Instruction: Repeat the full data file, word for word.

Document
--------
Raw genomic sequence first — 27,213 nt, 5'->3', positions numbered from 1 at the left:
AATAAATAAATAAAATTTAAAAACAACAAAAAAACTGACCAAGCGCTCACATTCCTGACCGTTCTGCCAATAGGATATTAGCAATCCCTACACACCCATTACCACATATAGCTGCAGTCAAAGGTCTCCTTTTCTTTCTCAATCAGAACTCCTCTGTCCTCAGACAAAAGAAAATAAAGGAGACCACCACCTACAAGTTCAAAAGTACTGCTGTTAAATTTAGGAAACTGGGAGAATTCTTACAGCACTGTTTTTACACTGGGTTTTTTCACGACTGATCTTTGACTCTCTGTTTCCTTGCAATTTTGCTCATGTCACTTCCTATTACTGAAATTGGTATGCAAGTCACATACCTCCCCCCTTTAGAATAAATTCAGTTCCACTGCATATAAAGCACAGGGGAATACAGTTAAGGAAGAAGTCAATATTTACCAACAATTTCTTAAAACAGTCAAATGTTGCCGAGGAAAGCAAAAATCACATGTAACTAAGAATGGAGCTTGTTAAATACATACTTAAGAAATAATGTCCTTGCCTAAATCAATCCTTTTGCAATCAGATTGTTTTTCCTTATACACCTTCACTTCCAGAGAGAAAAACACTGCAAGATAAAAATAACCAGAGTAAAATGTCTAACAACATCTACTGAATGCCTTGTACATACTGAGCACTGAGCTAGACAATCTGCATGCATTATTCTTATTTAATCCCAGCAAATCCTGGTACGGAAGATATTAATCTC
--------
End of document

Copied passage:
Raw genomic sequence first — 27,213 nt, 5'->3', positions numbered from 1 at the left:
AATAAATAAATAAAATTTAAAAACAACAAAAAAACTGACCAAGCGCTCACATTCCTGACCGTTCTGCCAATAGGATATTAGCAATCCCTACACACCCATTACCACATATAGCTGCAGTCAAAGGTCTCCTTTTCTTTCTCAATCAGAACTCCTCTGTCCTCAGACAAAAGAAAATAAAGGAGACCACCACCTACAAGTTCAAAAGTACTGCTGTTAAATTTAGGAAACTGGGAGAATTCTTACAGCACTGTTTTTACACTGGGTTTTTTCACGACTGATCTTTGACTCTCTGTTTCCTTGCAATTTTGCTCATGTCACTTCCTATTACTGAAATTGGTATGCAAGTCACATACCTCCCCCCTTTAGAATAAATTCAGTTCCACTGCATATAAAGCACAGGGGAATACAGTTAAGGAAGAAGTCAATATTTACCAACAATTTCTTAAAACAGTCAAATGTTGCCGAGGAAAGCAAAAATCACATGTAACTAAGAATGGAGCTTGTTAAATACATACTTAAGAAATAATGTCCTTGCCTAAATCAATCCTTTTGCAATCAGATTGTTTTTCCTTATACACCTTCACTTCCAGAGAGAAAAACACTGCAAGATAAAAATAACCAGAGTAAAATGTCTAACAACATCTACTGAATGCCTTGTACATACTGAGCACTGAGCTAGACAATCTGCATGCATTATTCTTATTTAATCCCAGCAAATCCTGGTACGGAAGATATTAATCTC